H.M.S. E14 was an early British submarine launched into the water in 1914. Few could have foreseen the fortunes and disasters set for those thirty men on board. By sinking ships ten times its size in the sea of Marmora, it would return to friendly shores amidst a fanfare, with the Victoria Cross bestowed upon its Captain and gallantry medals for all the crew. The next Captain would be awarded the same accolade, but there would be no chest to pin it on – for his last words were 'We are in the hands of God' as he piloted the stricken and surfaced submarine under a hail of shell fire.
A cunning part of the Gallipoli campaign plan was to send submarines into the mythically perilous seas around the Dardanelles. E14 safely negotiated the heavily mined and netted stretch of water to enter the Sea of Marmara on 29th April 1915. She remained there for the next seventy days wreaking havoc amongst Turkish shipping, sinking gunboats and troop transports, including the 5000 tonne Guj-Djemel steamer carrying 6000 troops and an entire battery of artillery to Gallipoli.
These incredible extracts are taken from a diary account belonging to Lt. Comm. Edward Boyle, V.C. who captained E14 during the Gallipoli campaign:
"I have the honour to submit the following report of H.M. Submarine E14 in the Sea of Marmara from 27th April to 18th May 1915.
"27th April 4.00am Suan Dere caught us with searchlight and opened fire, missing ahead. Dived to 90 feet under the minefield. Rose to 22 feet and passed Chanak, all the forts firing at me. There were a lot of small ships and steamboats patrolling and I saw one torpedo gunboat, which I fired at at range of 1600 yds. I just had time to see a large column of water as high as her mast rise from her quarter where she was hit, then I had to dip again as the men in a small steamboat were leaning over trying to catch hold of the top of my periscope."
"29th April 1.15pm More smoke, 3 Destroyers convoying 2 troop ships. Unfortunately it was a glassy calm and the T.B.D.s sighted my periscope and opened fire while I was a good way off. I fired at one transport, but had to dip before I could see the effect of the shot. I heard a thud and the depth gauges flicked 10 feet. When I was able to put the periscope up about half an hour afterwards, I saw two destroyers and one ship proceeding on their original course and the remaining ship and destroyer making for the shore with dense columns of yellow smoke pouring from her. She was undoubtedly on fire, and probably sunk later, as we never saw her again."
"4th May 7:30pm Sighted a Destroyer convoying a transport. She was working very well, but I timed her and fired when she was the far side of the transport. Although it was flat calm we were unseen and the attack was perfect. The torpedo ran perfectly, hit the ship at right angles, and did not explode."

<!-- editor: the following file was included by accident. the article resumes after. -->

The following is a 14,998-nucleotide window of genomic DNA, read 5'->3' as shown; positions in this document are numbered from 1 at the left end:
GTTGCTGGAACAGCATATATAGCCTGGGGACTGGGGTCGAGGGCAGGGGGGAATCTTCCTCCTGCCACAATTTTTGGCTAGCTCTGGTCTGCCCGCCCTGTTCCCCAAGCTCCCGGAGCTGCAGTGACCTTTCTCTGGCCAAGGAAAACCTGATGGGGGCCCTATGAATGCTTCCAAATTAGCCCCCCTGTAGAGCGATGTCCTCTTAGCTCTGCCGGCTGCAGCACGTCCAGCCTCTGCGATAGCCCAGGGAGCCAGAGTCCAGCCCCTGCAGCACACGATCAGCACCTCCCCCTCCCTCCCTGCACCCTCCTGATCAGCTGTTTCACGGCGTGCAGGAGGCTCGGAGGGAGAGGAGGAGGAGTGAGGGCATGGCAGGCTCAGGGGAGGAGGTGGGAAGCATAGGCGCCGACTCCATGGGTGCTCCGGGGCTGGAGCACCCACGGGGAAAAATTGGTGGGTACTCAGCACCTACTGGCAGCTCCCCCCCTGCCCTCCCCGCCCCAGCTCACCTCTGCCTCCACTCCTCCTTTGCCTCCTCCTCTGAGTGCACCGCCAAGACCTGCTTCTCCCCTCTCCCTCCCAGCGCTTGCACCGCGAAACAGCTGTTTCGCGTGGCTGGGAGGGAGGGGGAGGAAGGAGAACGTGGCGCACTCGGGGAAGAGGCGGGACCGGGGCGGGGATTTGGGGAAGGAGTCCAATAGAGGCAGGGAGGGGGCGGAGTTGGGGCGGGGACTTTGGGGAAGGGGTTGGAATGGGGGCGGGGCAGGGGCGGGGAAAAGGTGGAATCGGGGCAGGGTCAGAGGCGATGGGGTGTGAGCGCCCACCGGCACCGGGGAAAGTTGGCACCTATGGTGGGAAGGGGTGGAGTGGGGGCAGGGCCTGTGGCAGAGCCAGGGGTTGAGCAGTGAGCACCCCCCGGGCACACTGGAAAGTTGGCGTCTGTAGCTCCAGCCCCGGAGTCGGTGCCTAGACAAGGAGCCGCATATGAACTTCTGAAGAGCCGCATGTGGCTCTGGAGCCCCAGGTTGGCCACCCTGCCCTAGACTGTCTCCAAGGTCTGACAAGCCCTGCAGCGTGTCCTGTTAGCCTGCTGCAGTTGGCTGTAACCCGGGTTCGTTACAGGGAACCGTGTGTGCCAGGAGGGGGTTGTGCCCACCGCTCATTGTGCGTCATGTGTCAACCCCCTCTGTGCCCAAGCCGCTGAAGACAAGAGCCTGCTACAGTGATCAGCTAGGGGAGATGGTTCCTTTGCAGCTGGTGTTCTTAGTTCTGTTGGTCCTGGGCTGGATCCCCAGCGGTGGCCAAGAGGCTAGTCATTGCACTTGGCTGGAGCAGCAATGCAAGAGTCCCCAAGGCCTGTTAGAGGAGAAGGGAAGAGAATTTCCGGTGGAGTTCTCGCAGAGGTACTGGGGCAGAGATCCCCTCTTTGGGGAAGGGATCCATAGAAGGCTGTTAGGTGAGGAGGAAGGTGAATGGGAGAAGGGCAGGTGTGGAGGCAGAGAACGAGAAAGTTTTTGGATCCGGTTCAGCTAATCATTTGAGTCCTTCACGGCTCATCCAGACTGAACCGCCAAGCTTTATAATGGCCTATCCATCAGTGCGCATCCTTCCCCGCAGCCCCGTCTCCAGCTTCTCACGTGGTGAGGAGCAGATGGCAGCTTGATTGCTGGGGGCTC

"10th May 6:00pm Proceeded towards Kalolimno Island. Sighted one T.B.D. and two transports. Attacked. The torpedo fired at the leading transport did not run straight and missed astern. The second hit the other transport and there was a terrific explosion. She was a two-funnelled ship and about twice as large as any other ship I saw there."
E14 ran amok in the Sea of Marmara in 1915, but she met her end under Lt. Cmdr. Geoffrey Saxton White in 1918 when, stricken and running out of air, she was forced to surface near painstakingly near to the entrance of Dardanelles. Fire rained down from both shorelines and E14 ran the gauntlet for nearly half an hour, coming within 600 yards of the entrance and safety.
The senior survivor, Coxswain Robert Perkins gives this account of E14's demise:
"The Captain's last words were 'We are in the hands of God' and only a few seconds later I looked for him and saw his body mangled by shell fire, roll into the water and was taken under. The last shell hit the starboard saddle tank and exploded killing all, I believe. Previous to this we were running close to shore and I passed the order "Starboard 25" and she turned rapidly and sank in deep water. I wish to bring to your notice the gallantry of R Mitchell, A.B. and Signalman Trimble for going after Telegraphist Pritchard under heavy machine gun fire and also calibre weapons were still in action. These two saved his life, keeping him afloat until picked up by the Turks. The three wounded were sent to hospital at once, all the remainder had their clothing taken from them, only one man, Milburn ERA getting his clothes back. I think many more might have been saved if the Turks had come out directly after she had sunk. Now she is lying just off Kum Kale forts."
The wreck of E14 was discovered, almost 100 years later, in 2012.
Buy the gallantry medal group of a Seaman aboard the E14.